Recent N. C. Casualties.
Casualties among North Carolina
troops overseas, as shown by late re
ports are as follows: "
Killed in action:' Corps. J. B. Farm
er, Wilson; John R. Massey, Prince
ton; Private J. S. Whitson, Rosemary.
Died of wounds: Privates Geo. Har
rell, Hobgood; A. T. Carpening, Le
noir. Died of disease or accident: Jos.
It. Lawrence, Como.
Severely wounded: Lieut. H. L.
Lewis, Charlotte; Corps. M. L. White,
Stocksville; D. R. Roark, Ashland;
Carl M. Lewis. Whiteville; R. L. With
Prisoner or missing: Lieut. Paul
unarxers mn "..n,..,,.
The Hanover E londed warehouse
ed with $50,000 capital authorized and
The Cockey Bros. Co., of Wilmlng
i ..1 nhoriararl mlth 0(() C.an
tal by T Cockey, Do' d: hockey
Farrpers Warned Against Fire.
With the advent of the harvesting
.. ... ,
when farmers all tnrougn
North Carolina gather their grain and
other crops Into their barns in prepa
ration for its use for feed and food
purposes, so tremendously important
in these war times, the farmers are
being especially warned by Insur
ance Commissioner James R. Young
fire marshal for the state, against stor
ing any gasoline or other articles
about the barn that might start fire
and not to use the barn as a garage
fcr an automopne.
Pressing Call for Labor.
Due to a shortage of labor and dif
ficulty in securing necessary road ma
terials, the state highway commis-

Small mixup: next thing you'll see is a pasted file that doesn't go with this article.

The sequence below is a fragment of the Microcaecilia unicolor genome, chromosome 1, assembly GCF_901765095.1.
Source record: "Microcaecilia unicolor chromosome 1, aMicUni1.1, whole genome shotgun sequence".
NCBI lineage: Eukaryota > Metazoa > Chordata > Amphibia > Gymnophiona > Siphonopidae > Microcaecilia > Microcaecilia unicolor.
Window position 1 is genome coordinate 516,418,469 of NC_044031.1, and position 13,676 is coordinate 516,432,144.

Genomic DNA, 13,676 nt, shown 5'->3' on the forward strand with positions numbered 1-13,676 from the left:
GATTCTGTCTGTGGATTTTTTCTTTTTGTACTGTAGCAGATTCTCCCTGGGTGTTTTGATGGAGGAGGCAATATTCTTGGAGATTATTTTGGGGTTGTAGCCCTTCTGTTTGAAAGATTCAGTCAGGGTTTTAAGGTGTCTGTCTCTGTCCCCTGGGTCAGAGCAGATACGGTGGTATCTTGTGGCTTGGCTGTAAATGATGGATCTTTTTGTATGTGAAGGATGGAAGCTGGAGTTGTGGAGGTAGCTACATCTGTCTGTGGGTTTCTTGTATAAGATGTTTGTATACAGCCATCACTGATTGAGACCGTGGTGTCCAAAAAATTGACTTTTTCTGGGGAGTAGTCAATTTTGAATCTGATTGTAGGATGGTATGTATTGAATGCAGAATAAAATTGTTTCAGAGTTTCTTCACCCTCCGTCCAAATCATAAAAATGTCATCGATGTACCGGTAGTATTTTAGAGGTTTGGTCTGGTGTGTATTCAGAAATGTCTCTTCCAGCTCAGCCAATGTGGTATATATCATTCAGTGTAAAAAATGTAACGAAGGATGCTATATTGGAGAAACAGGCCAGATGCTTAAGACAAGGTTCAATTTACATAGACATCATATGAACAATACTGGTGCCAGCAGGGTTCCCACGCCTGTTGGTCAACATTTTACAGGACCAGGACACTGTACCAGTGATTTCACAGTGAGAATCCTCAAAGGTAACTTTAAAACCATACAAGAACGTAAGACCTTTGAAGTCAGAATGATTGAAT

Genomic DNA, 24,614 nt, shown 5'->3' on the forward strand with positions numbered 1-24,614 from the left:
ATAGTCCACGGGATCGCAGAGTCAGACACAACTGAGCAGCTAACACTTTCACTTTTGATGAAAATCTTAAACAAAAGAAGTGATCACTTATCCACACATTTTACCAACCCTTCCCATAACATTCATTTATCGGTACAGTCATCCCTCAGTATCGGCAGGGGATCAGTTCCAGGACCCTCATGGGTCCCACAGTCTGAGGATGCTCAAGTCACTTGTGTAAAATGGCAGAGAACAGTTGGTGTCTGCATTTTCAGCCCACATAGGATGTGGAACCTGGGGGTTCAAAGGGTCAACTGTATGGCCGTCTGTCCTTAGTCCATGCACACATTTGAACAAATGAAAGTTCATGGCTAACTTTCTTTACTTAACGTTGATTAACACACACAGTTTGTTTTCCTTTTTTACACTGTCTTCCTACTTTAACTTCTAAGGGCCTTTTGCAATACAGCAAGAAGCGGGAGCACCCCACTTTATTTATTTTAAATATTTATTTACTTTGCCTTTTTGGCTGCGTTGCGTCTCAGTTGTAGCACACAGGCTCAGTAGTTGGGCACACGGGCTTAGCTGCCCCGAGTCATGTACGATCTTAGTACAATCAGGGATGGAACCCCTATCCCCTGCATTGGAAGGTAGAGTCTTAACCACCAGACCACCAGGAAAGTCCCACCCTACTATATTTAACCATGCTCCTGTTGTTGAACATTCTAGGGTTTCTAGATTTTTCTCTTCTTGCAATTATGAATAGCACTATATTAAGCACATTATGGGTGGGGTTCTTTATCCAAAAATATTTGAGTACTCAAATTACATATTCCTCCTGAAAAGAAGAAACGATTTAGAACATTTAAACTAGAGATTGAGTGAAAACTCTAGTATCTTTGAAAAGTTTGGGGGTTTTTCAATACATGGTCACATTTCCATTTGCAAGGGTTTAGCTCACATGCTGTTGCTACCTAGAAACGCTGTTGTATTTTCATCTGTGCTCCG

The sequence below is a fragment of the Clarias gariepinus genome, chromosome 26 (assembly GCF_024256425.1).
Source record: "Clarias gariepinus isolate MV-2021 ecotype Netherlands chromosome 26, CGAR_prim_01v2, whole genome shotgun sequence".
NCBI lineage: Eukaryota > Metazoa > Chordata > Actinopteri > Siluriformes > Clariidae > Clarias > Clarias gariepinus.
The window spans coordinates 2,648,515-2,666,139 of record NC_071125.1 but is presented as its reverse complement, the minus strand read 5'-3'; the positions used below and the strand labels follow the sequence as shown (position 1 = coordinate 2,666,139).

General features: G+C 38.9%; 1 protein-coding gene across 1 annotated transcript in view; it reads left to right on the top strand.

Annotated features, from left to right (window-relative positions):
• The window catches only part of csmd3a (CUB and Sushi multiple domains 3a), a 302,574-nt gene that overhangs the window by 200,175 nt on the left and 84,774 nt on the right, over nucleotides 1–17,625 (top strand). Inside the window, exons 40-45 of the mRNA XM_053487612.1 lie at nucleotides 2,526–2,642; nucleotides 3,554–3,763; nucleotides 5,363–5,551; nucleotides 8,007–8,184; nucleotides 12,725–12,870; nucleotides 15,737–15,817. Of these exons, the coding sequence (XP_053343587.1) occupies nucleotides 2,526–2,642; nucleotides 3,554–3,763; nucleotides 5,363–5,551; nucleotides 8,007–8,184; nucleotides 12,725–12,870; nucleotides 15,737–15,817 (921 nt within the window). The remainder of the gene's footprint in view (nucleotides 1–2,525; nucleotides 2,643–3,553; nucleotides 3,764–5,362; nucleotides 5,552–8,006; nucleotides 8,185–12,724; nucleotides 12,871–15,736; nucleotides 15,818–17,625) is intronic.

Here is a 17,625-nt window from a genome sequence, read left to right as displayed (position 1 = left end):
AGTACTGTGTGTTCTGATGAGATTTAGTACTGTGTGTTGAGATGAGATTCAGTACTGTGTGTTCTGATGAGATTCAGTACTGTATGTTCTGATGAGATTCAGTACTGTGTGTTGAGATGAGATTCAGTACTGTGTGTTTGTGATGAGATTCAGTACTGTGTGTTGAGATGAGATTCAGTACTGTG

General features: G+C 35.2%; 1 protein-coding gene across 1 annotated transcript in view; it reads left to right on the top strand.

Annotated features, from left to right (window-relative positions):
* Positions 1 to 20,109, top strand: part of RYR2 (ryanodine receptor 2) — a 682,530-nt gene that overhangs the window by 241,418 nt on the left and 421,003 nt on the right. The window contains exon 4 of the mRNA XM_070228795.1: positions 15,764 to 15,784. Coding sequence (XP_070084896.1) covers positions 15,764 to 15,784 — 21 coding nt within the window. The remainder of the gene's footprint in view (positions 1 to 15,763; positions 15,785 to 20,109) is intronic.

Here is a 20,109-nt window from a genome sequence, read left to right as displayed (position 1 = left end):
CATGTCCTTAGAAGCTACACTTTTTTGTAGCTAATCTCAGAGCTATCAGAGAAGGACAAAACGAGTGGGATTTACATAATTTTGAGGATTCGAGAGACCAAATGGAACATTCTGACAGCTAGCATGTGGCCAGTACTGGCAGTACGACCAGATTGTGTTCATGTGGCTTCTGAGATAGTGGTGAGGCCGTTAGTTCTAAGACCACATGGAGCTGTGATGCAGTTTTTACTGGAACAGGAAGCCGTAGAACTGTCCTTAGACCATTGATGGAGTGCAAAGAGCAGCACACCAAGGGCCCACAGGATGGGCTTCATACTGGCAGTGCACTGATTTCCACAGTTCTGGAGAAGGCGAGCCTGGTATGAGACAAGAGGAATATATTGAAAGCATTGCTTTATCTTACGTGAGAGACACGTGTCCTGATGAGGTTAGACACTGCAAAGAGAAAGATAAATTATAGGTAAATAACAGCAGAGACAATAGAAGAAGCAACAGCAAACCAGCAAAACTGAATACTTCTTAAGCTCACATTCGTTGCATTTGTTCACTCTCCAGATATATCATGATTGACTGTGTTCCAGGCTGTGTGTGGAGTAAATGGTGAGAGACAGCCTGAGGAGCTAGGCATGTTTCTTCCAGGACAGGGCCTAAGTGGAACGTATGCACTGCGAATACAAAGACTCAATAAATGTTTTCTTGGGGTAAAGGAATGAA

1 a it-n svf it fit
sion is having a naru time -present.
The commission, however, is
contriving to Kesp up i -
load, that is. it is ; eping "
promised federal aid money Mned up
for the benefit of the state. The rest
ta up to the counties The Wgfcway
commission has secured the approval
needed for securing the federal aia
to Keep up its euu
a kv tne siaie. xrit
has already been received
TO JEWISH RELIEF
DUMBER OF CITIES AND TOWN 8 .
GOING "OVER THE TOP" IN
RIGHT ROYAL MANNER.
ONE SUBSCRIPTION OF $500
Qoldsboro Contributes $1 Per Capita;
Ashevllle Oversubscribes; Fair
mont $200 More Than Asked.
The continued liberal response of !
-ne ltlzens of Raleigh to the Jewish j
War Relief Fund assures , oversub-
BcrlDtion of Raleigh's quota of $5,000. !
The ladies of the city have thor-
oughly organized themselves into can- I
vassing committees, and will cover the j
entire city. i
Reports from over the state indl-
cate that .some of the towns went
"over the top", notably Goldsboro with
subscriptions nearly -double its allot-
ment. Ashevllle oversubscribed and
Fairmont, a little town in Robeson
county, gave $200 above what it was
. A r . .